The bottom of the yellow leaves with a shaded area closer to the base can be examined to determine if they have been sunburned. If this part remains greener, the yellow leaf is most likely sunburned and not something else.
Why are my Dragon lily leaves turning brown?
The classic sign that a plant has been overexposed to direct sunlight and sunburned is the development of browning leaves. Rest assured that while this may probably save your plant from dying, it will adversely affect its growth.
Should I leave my Dracunculus vulgaris in direct sunlight?
No! Don’t leave your Dracunculus vulgaris (or Dragon lily) in the sun if it displays the symptoms mentioned above; that’s why it’s in such a bad situation.
As explained in the paragraph above, the solution is simple, just place your Dragon lily in a place where the light does not reach it directly, in this way and with a correct watering, your plant should resume its life rather quickly.
Why are my Dracunculus vulgaris leaves drooping or wilting ?
This typically occurs when your Dracunculus vulgaris gets dehydrated. Large plants are more at risk since they naturally require more water than smaller plants.
You may quickly determine if your Dracunculus vulgaris plant needs water by under-weighing its pot; if it seems light, the soil and roots are probably fairly dry and require water.
If the soil in your plant’s pot is completely dry, you will need to start by moistening it so that the roots will also benefit from the water. A common mistake is to drown the Dragon lily right after a dry period thinking that it needs a lot of water.
This is the case, but giving too much water at once is the best way to finish it off, you should actually water the soil normally, resuming a quiet watering rhythm.
Caring Tips for Dracunculus vulgaris
Water is necessary for your plant to live, but timing and amount of watering must be balanced. Overwatering could have disastrous effects on your own name, as we already mentioned.
The best way to know if your plant needs water or not is to touch the soil, if you feel it is still wet, it is probably a good idea to wait a few more days.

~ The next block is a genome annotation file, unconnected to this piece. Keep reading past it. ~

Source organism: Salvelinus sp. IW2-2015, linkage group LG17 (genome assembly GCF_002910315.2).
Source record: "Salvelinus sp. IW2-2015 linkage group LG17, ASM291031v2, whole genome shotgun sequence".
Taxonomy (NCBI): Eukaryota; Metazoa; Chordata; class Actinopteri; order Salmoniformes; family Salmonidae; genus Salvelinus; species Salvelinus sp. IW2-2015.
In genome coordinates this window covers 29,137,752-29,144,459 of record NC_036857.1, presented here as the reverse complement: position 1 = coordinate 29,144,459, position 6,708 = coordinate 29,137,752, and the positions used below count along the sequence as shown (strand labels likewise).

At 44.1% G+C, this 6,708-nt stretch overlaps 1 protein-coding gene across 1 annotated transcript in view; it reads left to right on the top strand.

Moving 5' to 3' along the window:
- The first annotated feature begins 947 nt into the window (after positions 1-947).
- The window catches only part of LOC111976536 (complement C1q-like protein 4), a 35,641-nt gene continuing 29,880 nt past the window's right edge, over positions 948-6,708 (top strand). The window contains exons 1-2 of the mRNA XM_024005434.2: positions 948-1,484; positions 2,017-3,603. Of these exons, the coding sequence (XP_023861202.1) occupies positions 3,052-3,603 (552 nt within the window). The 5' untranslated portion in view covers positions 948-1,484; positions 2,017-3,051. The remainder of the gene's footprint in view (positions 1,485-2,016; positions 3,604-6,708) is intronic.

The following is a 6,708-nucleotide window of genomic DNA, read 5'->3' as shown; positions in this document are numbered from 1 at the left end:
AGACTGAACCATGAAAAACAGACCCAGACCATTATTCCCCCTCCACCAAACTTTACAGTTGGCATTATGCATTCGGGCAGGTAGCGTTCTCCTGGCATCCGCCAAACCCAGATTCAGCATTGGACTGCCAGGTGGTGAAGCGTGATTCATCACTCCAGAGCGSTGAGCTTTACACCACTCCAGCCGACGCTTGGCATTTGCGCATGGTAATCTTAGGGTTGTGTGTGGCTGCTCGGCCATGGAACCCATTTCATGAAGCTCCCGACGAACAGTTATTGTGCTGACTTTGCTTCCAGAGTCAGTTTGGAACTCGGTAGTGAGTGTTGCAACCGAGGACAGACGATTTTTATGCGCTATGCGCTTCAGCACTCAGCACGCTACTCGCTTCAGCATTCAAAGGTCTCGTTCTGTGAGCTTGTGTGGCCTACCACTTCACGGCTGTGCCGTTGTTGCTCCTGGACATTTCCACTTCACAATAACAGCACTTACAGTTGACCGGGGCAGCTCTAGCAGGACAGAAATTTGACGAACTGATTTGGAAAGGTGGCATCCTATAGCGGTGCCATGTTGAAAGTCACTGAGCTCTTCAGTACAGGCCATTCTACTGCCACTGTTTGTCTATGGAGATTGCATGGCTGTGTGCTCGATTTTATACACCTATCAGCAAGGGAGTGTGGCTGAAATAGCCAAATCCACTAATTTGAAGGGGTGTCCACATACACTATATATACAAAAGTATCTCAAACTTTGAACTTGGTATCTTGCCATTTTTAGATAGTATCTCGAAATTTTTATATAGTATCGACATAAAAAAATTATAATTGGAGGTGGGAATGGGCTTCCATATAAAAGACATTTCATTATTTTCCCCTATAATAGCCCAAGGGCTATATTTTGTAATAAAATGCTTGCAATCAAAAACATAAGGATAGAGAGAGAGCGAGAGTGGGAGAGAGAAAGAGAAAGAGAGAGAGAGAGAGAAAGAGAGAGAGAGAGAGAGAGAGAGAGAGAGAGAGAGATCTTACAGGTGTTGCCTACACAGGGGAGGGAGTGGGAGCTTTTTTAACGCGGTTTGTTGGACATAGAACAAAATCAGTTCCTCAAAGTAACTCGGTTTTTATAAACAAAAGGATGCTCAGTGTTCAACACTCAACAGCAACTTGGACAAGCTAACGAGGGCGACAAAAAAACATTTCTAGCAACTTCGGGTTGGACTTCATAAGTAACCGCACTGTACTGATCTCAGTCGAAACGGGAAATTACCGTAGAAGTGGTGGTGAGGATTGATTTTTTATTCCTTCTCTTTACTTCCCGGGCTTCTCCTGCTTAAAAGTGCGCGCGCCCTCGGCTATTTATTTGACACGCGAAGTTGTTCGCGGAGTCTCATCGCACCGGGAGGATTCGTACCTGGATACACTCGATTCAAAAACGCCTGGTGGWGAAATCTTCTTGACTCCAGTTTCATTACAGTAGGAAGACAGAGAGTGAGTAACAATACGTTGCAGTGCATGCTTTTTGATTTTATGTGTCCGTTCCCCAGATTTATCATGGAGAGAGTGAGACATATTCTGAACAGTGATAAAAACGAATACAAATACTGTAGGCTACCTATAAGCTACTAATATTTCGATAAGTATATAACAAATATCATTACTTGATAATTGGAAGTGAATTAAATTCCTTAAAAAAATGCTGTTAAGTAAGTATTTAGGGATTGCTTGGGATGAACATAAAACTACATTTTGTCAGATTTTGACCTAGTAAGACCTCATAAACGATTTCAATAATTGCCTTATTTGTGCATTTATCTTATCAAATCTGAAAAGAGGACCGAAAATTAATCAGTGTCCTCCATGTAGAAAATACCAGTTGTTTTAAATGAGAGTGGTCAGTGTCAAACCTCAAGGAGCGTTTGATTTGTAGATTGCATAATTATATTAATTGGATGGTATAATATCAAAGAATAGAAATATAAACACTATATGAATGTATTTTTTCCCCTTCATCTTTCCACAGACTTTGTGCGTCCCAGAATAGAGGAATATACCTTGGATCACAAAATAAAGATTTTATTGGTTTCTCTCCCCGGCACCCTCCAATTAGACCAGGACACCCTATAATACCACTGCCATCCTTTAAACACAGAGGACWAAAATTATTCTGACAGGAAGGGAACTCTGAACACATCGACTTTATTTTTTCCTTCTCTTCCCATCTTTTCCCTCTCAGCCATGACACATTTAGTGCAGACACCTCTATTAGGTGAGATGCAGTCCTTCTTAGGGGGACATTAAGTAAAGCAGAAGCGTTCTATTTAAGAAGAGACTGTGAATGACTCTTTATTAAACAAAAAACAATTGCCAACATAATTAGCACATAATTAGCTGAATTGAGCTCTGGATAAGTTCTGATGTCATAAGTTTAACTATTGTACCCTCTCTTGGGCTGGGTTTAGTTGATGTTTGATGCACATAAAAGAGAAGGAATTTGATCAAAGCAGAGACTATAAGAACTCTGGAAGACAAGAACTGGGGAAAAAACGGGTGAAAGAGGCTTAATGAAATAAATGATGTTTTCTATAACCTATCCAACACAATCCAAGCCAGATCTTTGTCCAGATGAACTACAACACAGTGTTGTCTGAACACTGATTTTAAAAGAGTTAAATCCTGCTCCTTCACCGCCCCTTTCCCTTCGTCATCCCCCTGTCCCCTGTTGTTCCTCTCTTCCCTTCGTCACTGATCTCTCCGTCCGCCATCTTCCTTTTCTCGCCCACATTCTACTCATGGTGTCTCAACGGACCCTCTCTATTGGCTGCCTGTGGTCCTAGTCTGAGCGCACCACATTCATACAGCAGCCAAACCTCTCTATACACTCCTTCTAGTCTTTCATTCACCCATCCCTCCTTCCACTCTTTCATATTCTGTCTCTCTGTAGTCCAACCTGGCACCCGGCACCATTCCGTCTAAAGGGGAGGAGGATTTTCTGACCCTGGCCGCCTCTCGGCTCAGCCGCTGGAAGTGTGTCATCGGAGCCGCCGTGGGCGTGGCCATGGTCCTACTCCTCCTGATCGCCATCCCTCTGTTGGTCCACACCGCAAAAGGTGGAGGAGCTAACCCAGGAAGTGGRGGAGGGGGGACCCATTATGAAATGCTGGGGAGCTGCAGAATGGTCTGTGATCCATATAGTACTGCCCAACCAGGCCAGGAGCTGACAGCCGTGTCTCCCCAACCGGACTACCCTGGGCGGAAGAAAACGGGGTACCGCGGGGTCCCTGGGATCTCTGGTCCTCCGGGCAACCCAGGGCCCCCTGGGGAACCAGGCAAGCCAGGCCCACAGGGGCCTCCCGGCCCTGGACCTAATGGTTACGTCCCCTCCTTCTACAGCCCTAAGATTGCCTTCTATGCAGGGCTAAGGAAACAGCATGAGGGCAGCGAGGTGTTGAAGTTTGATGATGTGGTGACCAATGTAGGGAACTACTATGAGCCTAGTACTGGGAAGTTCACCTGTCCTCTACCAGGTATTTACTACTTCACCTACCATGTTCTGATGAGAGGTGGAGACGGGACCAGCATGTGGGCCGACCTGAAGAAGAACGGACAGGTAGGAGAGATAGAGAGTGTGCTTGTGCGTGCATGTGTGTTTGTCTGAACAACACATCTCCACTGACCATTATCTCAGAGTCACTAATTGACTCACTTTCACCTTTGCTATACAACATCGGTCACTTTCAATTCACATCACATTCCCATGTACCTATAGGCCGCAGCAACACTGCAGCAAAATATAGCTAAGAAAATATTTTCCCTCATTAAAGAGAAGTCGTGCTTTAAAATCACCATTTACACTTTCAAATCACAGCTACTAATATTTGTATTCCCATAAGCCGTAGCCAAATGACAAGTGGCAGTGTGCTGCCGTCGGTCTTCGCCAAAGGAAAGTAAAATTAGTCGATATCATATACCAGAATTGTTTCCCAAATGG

Always keep temperatures stable
It is also a good idea to keep your Dracunculus vulgaris at a stable temperature (especially if it is kept indoors!). At GreenShack, we generally recommend staying in the 65 and 85 degrees F range. Of course, do not place your Dracunculus vulgaris near a source of hot (or cold) air such as A/C units, radiators or the like.
Keep your Dragon lily Dust-Free
This one concerns indoor plants, just like on your furniture, dust is also deposited on the leaves of your indoor plants, the problem is that it can prevent them from receiving the necessary light, this would slow down (or even stop) the photosynthesis process, and eventually, they would lose their colors.
This would also make the pests happy, a real descent into hell for your Dragon lily.
Take a microfiber cloth and gently massage the plant’s leaves to get rid of the dust. Use a damp cloth to make dust removal easier, but avoid using corrosive materials like rubbing alcohol!
Keep drainage in mind
If you have a tendency to overwater, you need to keep an eye on your drainage, we advise you to opt for a pot with drainage holes if it is not already the case and a saucer.
In the meantime, if you don’t have holes in your pots, you can add volcanic rocks (or any rocks with holes) at the bottom of your pot, this way it will create a channel so that the water doesn’t stay in your skin too much (to avoid that roots start to rot!)